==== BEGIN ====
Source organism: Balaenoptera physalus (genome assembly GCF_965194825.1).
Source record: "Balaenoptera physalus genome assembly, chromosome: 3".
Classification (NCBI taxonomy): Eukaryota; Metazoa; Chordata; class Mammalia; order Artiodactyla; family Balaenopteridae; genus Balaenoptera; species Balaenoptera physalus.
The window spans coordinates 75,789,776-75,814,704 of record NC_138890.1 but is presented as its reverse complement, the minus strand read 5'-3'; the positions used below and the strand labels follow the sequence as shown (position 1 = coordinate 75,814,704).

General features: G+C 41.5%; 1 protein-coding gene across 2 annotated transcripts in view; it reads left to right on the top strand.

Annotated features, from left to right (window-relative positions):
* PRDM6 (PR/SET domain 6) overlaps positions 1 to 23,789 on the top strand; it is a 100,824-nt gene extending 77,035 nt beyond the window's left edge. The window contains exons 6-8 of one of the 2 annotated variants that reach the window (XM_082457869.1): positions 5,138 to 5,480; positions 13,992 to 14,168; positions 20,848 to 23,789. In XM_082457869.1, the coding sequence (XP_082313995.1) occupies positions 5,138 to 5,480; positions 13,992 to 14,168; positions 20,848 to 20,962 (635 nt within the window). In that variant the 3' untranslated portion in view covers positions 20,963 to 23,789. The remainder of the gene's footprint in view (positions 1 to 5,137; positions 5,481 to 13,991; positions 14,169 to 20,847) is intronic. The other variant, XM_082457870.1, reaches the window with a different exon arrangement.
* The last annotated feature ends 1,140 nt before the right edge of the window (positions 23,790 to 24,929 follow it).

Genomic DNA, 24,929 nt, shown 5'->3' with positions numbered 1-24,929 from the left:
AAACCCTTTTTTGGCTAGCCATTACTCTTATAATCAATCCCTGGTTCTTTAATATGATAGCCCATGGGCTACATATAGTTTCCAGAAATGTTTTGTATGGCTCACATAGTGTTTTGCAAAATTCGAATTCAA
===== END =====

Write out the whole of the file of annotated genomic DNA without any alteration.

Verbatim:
Source organism: Balaenoptera physalus (genome assembly GCF_965194825.1).
Source record: "Balaenoptera physalus genome assembly, chromosome: 3".
Classification (NCBI taxonomy): Eukaryota; Metazoa; Chordata; class Mammalia; order Artiodactyla; family Balaenopteridae; genus Balaenoptera; species Balaenoptera physalus.
The window spans coordinates 75,789,776-75,814,704 of record NC_138890.1 but is presented as its reverse complement, the minus strand read 5'-3'; the positions used below and the strand labels follow the sequence as shown (position 1 = coordinate 75,814,704).

General features: G+C 41.5%; 1 protein-coding gene across 2 annotated transcripts in view; it reads left to right on the top strand.

Annotated features, from left to right (window-relative positions):
* PRDM6 (PR/SET domain 6) overlaps positions 1 to 23,789 on the top strand; it is a 100,824-nt gene extending 77,035 nt beyond the window's left edge. The window contains exons 6-8 of one of the 2 annotated variants that reach the window (XM_082457869.1): positions 5,138 to 5,480; positions 13,992 to 14,168; positions 20,848 to 23,789. In XM_082457869.1, the coding sequence (XP_082313995.1) occupies positions 5,138 to 5,480; positions 13,992 to 14,168; positions 20,848 to 20,962 (635 nt within the window). In that variant the 3' untranslated portion in view covers positions 20,963 to 23,789. The remainder of the gene's footprint in view (positions 1 to 5,137; positions 5,481 to 13,991; positions 14,169 to 20,847) is intronic. The other variant, XM_082457870.1, reaches the window with a different exon arrangement.
* The last annotated feature ends 1,140 nt before the right edge of the window (positions 23,790 to 24,929 follow it).

Genomic DNA, 24,929 nt, shown 5'->3' with positions numbered 1-24,929 from the left:
AAACCCTTTTTTGGCTAGCCATTACTCTTATAATCAATCCCTGGTTCTTTAATATGATAGCCCATGGGCTACATATAGTTTCCAGAAATGTTTTGTATGGCTCACATAGTGTTTTGCAAAATTCGAATTCAA